Representation in Writing

I want to talk about representation. I know what you’re thinking. You’re thinking Mike, you’re a white, cis/het, male. Writing about representation is probably a really bad idea. I hear you. Bear with me just a minute.

The idea for this post came from a series of tweets by Justina Ireland where she talked about how ridiculous some of the arguments about representation sound when you take the emotion out of them. She then tweeted several comments about comma usage, and applied the same thought process people use when talking about representation. It was a little tongue in cheek and a bit humorous, but she also made a point.

I want to try to do something similar. I want to remove the emotion from the discussion, so maybe we can for a minute just focus on writing craft.

I’m a soldier. I have been my entire adult life. I write about soldiers. Today I’m going to talk about how writers represent soldiers in their books. Let me be very clear. I am NOT trying to equate the representation of soldiers to representation of other groups. Not even remotely. But by talking about soldiers, I can focus on how representation works without the extra baggage we all bring to other types of discussions. Yes, it’s a metaphor. I’m writing about soldiers. Apply it how you see fit.

Why am I doing this? Because I can. I can point out that a writer poorly represents soldiers, and specifically how they do it, and odds are pretty good that nobody is going to get offended. I’m not saying anything about the writer other than ‘hey, I don’t think you did a great job with that character.’ The writer can take that for what it’s worth and try to get better, and that’s that. It’s nothing personal. People might disagree with my feelings about said character, but I’m less likely to get attacked than others who regularly speak out on the topic.

There was a critically acclaimed movie a few years back called The Hurt Locker. It won an Oscar, and people hailed it for its realism. I tried to watch it. It was so ridiculously *not* realistic that I had to turn it off half way through. It was set in Baghdad in 2005. I was in Baghdad in 2005, so I have a different perspective. Even though the movie was popular, I can give my negative opinion on it, and people accept that. Maybe you liked the movie. Maybe you’re thinking ‘Oh, well, he lived it, so he probably knows better than I do.’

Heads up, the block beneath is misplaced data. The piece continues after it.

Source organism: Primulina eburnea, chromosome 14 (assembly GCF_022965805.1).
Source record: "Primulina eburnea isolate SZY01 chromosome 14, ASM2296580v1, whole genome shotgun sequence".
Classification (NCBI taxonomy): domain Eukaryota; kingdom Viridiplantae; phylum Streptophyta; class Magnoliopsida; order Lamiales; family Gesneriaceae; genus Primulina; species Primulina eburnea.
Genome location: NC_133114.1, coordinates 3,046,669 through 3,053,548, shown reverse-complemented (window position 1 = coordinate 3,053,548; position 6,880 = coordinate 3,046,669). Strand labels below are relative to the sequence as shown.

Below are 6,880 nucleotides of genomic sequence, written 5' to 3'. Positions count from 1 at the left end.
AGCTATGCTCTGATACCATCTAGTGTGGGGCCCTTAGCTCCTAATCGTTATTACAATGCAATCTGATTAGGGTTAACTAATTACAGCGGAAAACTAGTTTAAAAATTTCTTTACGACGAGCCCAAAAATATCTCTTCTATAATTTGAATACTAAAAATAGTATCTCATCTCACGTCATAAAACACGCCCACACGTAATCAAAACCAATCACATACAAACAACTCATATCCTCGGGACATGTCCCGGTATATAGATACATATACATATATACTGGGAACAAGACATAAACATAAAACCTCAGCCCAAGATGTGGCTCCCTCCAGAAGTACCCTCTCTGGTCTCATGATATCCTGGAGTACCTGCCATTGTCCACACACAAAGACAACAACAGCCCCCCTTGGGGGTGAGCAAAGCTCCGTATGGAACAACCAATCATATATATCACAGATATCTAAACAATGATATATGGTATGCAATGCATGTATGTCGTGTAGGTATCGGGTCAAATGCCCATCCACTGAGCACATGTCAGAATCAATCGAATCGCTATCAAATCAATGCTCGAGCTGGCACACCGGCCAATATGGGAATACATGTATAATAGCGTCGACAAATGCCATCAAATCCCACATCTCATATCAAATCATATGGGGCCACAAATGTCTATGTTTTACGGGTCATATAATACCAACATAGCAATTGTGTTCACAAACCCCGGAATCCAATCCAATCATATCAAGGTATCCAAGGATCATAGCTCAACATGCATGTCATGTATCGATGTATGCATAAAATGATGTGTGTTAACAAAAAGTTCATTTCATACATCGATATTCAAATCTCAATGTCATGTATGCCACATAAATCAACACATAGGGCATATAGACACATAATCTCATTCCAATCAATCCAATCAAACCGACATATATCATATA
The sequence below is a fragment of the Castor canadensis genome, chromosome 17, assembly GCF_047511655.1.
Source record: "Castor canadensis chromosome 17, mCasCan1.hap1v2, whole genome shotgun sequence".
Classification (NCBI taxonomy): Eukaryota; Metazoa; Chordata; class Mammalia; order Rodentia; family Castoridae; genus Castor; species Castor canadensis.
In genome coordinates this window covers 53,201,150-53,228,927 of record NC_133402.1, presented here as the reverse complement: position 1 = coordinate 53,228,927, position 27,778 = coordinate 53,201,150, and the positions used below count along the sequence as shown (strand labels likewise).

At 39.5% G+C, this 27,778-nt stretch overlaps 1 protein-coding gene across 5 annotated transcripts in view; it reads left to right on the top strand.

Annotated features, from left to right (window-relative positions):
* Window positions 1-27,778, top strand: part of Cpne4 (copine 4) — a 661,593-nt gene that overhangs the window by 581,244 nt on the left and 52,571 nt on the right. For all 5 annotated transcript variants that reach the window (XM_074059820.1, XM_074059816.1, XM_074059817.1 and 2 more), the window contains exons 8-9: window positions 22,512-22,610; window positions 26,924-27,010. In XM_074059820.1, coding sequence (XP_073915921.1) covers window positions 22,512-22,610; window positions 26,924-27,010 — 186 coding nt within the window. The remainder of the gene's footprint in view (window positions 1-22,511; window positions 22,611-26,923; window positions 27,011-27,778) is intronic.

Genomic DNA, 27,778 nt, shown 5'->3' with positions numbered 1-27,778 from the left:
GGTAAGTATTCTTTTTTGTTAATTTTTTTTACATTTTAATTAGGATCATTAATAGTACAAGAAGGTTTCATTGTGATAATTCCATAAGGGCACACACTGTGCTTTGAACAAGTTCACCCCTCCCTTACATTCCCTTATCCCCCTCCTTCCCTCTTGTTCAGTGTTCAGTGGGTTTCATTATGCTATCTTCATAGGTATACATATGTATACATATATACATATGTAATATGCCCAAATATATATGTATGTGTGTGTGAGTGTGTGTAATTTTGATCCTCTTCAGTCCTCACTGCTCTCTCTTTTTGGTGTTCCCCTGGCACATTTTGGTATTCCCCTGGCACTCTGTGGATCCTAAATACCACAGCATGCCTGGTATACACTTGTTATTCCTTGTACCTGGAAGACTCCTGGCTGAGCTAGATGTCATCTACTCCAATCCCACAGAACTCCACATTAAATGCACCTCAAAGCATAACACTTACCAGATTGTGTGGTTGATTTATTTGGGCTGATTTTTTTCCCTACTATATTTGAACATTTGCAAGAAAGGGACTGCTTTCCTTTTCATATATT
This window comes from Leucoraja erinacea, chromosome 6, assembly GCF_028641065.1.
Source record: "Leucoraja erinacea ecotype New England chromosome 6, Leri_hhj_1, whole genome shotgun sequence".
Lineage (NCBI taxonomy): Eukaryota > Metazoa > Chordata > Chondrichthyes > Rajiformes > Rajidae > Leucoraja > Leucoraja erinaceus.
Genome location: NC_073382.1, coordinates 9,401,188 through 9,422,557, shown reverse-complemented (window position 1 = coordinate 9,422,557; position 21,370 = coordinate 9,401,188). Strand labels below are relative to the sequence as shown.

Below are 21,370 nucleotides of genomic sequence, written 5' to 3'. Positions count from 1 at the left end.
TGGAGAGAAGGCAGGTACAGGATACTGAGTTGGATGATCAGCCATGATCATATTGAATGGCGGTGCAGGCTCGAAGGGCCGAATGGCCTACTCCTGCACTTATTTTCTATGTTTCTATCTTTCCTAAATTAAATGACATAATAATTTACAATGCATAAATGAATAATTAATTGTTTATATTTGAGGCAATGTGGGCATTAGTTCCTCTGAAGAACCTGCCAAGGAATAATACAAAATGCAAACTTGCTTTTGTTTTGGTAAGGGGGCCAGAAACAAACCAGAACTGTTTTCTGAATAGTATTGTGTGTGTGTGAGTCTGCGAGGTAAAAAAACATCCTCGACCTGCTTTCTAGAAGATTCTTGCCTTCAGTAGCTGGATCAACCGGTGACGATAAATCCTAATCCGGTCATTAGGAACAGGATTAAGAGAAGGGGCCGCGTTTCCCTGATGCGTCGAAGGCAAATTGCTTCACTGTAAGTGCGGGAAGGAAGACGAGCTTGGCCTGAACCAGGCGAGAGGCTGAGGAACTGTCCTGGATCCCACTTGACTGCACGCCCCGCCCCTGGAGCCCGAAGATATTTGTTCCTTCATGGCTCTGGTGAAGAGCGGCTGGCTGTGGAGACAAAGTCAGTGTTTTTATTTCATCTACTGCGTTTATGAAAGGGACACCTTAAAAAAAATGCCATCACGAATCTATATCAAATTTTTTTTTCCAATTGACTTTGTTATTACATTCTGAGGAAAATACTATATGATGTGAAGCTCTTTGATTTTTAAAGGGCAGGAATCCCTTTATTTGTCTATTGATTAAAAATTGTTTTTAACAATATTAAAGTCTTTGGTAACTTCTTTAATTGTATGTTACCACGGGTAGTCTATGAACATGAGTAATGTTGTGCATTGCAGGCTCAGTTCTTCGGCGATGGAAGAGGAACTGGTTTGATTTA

Think about that for a minute.

Let me also be clear that I don’t speak for all soldiers. I’m just one man, and these opinions are my own.

With all that said, here are my thoughts on representation of soldiers:

I’m not giving you the benefit of the doubt. If you’re a non-soldier and you’re writing a book about soldiers, I’m immediately skeptical. This is not your fault. There are just so many poorly written soldiers out there, and that’s a fact of life that you’ve got to overcome as a writer. In fact, I’m so skeptical, I probably won’t read your book. I won’t read it because when you write a chapter where you’re trying to accomplish five things, I see a hundred tiny details that you got wrong and it’s simply not enjoyable to me. There are exceptions. Jay Posey wasn’t a soldier, but in OUTRIDERS he really gets soldiers right. And even then, I wouldn’t have read it if I hadn’t first seen an interview with him where he talked about how he wrote soldiers. And that’s how it goes. If you’re a non-soldier and you’re writing a book about soldiers, you’ve got to prove to me why I should read it.

All poor representation is not created equal. Sometimes your poorly written stereotype soldiers aren’t harmful, they’re just not good. We’ve all seen the two-dimensional soldier character. He’s super fit, hyper-disciplined, rigid in his thinking, and just like a hundred other cardboard cutout soldiers in a hundred other books. It’s not really a negative stereotype, so it doesn’t hurt anybody. It’s just weak writing. Good characters have depth. Are there soldiers with those traits? Absolutely. But you’ve chosen the simplest, least interesting things and it makes it seem like you think all soldiers are that way. You may not intend that, but that’s what I see.